By Jeff Mullin, columnist
Enid News and Eagle
When the Denver Broncos host the Baltimore Ravens Saturday afternoon in the divisional round of the NFL playoffs, running back Knowshon Moreno will take the field wearing No. 27 for Denver.
Not so many years ago, however, that number belonged to a small, quick, hard-hitting cornerback named Darrent Williams.
Williams stood only 5-foot-8, but he played with a huge heart. During his college career at Oklahoma State, he thrilled fans with his defense, but also with his electrifying returns. During his college career, he returned five interceptions, three punts and one blocked extra point for touchdowns. He returned two interceptions for touchdowns against Baylor during his freshman year.
The Broncos selected him in the second round of the 2005 NFL Draft. In his rookie season, he earned a starting job, recording 58 tackles and two interceptions, while also leading the team in punt and kickoff returns.
He started again in his second year, making 86 tackles and four interceptions, including one he returned for a touchdown. The 2006 season ended on Dec. 31.
Hours later, Darrent Williams was dead. He had rented a stretch Hummer limo to transport him and some friends to and from a New Year’s celebration at a club in downtown Denver. Just two hours into the new year, an SUV pulled up next to the limo and began spraying it with bullets from a handgun. One bullet struck Williams in the neck, killing him. He was 24.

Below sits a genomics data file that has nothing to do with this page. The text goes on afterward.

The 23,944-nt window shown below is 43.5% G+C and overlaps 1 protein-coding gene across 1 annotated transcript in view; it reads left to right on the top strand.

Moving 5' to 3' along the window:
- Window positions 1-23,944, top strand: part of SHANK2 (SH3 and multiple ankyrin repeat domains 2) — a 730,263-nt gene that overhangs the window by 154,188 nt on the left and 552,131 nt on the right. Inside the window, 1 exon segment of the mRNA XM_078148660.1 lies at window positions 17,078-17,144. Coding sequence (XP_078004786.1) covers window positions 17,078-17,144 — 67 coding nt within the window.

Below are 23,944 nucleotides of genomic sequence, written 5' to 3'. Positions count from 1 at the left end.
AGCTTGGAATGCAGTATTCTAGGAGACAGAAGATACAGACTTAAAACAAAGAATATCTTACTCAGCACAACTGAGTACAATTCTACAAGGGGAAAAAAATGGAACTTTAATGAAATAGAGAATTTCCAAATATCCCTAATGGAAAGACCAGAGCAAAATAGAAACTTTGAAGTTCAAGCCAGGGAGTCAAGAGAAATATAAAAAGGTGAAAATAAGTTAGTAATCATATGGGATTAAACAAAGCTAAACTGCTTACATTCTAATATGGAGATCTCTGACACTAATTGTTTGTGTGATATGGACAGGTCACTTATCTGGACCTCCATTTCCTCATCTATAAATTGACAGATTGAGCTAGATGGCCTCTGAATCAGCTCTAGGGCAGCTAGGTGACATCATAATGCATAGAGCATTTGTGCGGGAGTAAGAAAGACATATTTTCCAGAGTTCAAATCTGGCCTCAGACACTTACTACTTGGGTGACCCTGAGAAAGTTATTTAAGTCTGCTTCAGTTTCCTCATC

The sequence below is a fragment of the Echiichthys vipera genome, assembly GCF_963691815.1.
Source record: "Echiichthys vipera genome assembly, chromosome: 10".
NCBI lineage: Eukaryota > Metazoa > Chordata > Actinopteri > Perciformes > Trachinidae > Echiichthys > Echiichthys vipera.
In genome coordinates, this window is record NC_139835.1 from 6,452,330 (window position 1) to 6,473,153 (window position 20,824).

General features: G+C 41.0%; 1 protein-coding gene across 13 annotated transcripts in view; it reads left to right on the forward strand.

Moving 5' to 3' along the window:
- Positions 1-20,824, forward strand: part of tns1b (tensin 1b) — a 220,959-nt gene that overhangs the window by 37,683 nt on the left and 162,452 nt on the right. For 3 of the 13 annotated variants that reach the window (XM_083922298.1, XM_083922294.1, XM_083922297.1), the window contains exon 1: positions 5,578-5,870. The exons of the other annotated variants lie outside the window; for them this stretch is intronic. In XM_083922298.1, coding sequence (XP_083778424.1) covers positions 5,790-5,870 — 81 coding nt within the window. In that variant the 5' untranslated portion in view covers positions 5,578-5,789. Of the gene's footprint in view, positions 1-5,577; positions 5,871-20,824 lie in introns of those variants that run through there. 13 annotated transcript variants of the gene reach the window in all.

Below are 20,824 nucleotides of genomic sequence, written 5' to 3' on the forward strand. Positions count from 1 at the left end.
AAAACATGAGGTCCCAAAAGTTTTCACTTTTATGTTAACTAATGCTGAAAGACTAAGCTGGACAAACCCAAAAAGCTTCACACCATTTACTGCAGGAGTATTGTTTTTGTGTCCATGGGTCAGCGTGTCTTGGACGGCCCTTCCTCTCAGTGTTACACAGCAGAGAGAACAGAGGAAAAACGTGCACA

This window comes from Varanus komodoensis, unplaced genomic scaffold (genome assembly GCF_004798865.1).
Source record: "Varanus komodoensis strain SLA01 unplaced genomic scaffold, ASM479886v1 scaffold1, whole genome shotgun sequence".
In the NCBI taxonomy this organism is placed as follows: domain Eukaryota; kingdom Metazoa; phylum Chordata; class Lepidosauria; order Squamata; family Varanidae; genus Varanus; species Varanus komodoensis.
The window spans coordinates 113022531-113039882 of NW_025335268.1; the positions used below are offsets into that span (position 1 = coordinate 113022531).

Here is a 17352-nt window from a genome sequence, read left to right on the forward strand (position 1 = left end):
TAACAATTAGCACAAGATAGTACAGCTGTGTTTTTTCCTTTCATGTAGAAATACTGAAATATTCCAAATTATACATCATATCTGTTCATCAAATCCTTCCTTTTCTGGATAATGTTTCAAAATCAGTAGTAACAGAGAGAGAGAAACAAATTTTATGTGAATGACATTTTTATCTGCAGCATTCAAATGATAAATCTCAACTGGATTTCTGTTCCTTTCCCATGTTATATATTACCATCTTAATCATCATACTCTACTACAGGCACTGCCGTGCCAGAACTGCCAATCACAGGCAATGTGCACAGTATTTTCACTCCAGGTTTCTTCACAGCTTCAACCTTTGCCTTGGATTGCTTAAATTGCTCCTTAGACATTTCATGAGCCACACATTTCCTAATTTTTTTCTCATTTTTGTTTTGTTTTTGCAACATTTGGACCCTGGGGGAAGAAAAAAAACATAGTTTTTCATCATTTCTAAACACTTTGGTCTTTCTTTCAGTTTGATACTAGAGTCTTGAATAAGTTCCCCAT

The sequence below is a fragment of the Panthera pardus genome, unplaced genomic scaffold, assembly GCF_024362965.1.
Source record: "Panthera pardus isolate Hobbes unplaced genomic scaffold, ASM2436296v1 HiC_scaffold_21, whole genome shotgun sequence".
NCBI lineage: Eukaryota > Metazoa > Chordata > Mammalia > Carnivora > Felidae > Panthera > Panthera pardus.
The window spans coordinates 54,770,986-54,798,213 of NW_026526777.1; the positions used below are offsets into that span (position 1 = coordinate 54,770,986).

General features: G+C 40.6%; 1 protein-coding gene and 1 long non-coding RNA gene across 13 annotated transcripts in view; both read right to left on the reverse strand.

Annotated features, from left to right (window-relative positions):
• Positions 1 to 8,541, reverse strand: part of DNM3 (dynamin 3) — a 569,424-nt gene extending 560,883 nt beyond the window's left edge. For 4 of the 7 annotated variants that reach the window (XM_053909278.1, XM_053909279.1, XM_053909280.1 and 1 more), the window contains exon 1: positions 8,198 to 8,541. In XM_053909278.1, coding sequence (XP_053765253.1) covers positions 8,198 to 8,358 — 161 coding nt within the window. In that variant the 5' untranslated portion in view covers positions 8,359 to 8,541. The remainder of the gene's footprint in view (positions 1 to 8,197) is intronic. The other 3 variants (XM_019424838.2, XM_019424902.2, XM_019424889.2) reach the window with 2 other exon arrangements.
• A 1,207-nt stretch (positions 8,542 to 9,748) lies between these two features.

A 26-year-old man, Willie Clark, was arrested, tried for, and convicted of, the murder. He was apparently angry about an altercation that had taken place earlier that night inside the nightclub between his group and Williams’ friends.
Today, six years later, Clark sits in prison, serving a life sentence. Meanwhile, Williams’ memory is being kept alive at a teen center that bears his name in the Montbello neighborhood of Denver.
The Denver Post reported recently that while many of the young people active in the youth center don’t know Williams’ story, the legacy of service he left is continuing.
He grew up in Fort Worth, Texas, spending many hours at the Boys and Girls Club. After joining the Broncos, the Post said, he devoted much of his free time to the Boys and Girls Clubs of Metro Denver.
Active members of the Williams teen center have a graduation rate of better than 90 percent, Denver Boys and Girls Club director Rich Barrows told the Post.
The center promotes one message, said Barrows, “You can do better, and you can go farther than just getting out of high school.”
The center offers a pool table, over-stuffed lounge chairs, a computer lab, a big-screen TV and a slate of activities, including music, basketball and bowling.
Barrows told the Post the center holds teen night every Friday until 11 p.m. to keep kids off the streets.
The center is a fitting tribute to Williams, who was remembered by NFL Commissioner Roger Goodell as “A young man that represented his family and his community and his football team in a very positive way.”
The Darrent Williams Memorial Teen Center might not ever turn out a college football star, much less one who goes on to be a starter in the National Football League, but that’s OK.
The center’s goal is not to produce another Darrent Williams, but to keep from producing another Willie Clark.
Mullin is senior writer of the News & Eagle. Email him at email@example.com.